Ah, dinner with the rents. While a homecooked meal may be easier, sometimes it’s nice to take them for a night out. However, this isn’t always a simple task. The Sydney dining scene has a lot of quirks that can derail the best laid plans (‘You have to wait an hour for a table?!’, ‘Why is this wine orange?’), and dining with your elders brings with it a whole host of comfort and accessibility factors that mean the dark, hip communal-tabled joints are a no-go-zone. Or maybe your folks are just hard to please. That’s why we’ve come up with this handy dining guide for taking your parents out for dinner in Sydney.
Where to take your parents for dinner in Sydney
Best for: The parents who usually only eat meat-and-three-vege
They know what they like, and they like what they know, so taking them out anywhere can be a bit of a task. Skip challenging menus and go to LP’s Quality Meats for food that’s simple but still tasty AF. Order the smoked beef ribs and porchetta with a side of mash and grilled asparagus and everyone will roll away happy.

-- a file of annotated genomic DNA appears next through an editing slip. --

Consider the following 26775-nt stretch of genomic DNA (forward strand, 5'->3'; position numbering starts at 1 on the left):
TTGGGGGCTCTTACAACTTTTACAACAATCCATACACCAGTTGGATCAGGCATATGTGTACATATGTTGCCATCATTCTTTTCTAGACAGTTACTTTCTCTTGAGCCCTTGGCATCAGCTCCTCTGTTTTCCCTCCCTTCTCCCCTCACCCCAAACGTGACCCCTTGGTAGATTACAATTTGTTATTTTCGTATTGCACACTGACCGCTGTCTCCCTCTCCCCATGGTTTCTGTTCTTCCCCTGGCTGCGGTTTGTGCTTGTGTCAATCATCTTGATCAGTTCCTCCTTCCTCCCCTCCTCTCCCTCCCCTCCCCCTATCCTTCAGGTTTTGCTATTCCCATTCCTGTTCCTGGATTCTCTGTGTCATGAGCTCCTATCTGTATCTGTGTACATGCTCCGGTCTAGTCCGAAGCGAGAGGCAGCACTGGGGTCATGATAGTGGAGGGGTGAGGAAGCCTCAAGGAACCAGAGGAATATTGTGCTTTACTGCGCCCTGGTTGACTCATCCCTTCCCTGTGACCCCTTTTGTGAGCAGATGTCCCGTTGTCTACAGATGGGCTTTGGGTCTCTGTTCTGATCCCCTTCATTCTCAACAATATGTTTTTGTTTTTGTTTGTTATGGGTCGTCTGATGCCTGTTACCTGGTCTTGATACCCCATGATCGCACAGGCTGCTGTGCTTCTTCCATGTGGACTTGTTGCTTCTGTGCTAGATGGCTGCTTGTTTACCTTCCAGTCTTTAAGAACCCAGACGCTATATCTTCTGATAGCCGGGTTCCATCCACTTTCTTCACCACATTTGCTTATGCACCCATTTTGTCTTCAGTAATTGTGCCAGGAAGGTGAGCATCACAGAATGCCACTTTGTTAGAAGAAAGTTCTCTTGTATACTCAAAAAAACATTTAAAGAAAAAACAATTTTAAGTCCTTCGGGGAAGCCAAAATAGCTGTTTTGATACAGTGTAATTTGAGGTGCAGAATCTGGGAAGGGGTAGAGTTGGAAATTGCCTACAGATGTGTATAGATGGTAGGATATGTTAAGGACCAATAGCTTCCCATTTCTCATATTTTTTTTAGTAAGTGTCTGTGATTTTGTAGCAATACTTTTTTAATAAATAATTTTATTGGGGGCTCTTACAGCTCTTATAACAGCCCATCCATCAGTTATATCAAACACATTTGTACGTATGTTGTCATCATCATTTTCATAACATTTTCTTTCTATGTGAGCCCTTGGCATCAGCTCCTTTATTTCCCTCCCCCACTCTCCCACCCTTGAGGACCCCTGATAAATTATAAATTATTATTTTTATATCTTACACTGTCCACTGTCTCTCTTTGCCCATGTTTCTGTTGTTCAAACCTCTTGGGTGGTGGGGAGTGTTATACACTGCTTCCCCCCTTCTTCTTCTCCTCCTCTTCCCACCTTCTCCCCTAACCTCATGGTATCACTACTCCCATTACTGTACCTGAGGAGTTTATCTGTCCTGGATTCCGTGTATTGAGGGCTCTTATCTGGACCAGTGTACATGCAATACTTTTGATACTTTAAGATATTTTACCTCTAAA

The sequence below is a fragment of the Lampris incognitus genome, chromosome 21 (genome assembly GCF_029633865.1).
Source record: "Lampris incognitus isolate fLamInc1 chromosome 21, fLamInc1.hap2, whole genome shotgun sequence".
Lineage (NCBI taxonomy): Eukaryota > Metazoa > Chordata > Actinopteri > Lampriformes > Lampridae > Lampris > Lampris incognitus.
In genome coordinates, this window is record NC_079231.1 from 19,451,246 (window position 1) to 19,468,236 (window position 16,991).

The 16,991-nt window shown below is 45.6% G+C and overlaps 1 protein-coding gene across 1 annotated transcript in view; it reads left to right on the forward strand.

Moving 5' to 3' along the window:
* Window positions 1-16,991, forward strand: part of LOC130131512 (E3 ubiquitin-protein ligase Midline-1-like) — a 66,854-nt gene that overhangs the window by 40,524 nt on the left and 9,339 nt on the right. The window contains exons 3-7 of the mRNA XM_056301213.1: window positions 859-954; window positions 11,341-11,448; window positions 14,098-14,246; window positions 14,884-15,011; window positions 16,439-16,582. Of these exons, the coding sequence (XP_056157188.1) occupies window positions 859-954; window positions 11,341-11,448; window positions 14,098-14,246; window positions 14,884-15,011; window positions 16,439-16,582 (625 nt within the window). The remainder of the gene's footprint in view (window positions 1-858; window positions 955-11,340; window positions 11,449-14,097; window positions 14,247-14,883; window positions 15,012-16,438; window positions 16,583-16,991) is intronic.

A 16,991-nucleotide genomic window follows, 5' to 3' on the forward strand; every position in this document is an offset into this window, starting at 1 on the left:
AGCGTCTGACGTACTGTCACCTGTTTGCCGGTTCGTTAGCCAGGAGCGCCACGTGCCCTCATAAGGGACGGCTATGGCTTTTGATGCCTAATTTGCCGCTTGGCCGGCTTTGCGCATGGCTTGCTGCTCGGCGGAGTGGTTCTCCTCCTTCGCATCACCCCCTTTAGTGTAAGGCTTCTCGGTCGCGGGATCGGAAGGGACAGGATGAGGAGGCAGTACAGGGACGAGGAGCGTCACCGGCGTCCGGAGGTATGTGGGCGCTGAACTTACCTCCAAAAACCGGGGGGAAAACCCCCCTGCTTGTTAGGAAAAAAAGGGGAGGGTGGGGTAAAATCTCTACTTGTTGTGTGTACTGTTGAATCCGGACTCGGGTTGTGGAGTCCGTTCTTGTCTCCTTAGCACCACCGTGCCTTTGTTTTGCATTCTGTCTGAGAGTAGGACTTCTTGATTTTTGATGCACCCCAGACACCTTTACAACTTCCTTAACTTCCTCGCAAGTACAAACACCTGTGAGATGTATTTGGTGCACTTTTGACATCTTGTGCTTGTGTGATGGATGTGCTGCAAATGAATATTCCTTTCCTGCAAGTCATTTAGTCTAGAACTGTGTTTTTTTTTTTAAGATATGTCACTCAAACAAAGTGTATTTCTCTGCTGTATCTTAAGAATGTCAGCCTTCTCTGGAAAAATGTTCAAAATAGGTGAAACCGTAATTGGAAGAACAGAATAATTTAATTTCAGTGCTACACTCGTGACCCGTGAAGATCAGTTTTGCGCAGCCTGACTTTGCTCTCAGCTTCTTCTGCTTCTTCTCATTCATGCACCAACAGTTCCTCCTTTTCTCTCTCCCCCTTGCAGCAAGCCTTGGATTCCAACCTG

Best for: When you need to take the pain out of choosing
There’s no a la carte menu at Lumi, so skip the pain of squabbling over what to order and who pays for what and leave it with the chef. Lumi do an eight-course degustation for $120 (if you go for the five-course lunch it’s $85), and the waterfront location is a parental slam dunk.
Best for: Those who are hard of hearing
Restaurants can be loud and annoying even if your ears have never been subjected to years of face meltingly-loud rock’n’roll gigs. So when you’re looking to take your parents out and you don’t want to spend the evening competing with background noise, head to Hubert. The wooden panelled walls of this subterranean French venue absorb a good chunk of noise, so you can have a conversation without feeling like you’re in a nightclub. And order the fricassee chicken – it’s perfect for sharing.
Best for: When they need somewhere fully accessible
Let’s face it – while Sydney has some seriously great restaurants, a lot are pretty inaccessible, especially anything in a heritage building or crammed into small quarters. Luckily Da Mario in Rosebery is super accessible – there’s a ramp that’ll take you and the fam up to the wooden deck so that you can dine on some seriously good pizze, and the space is big enough to maneuver around easily.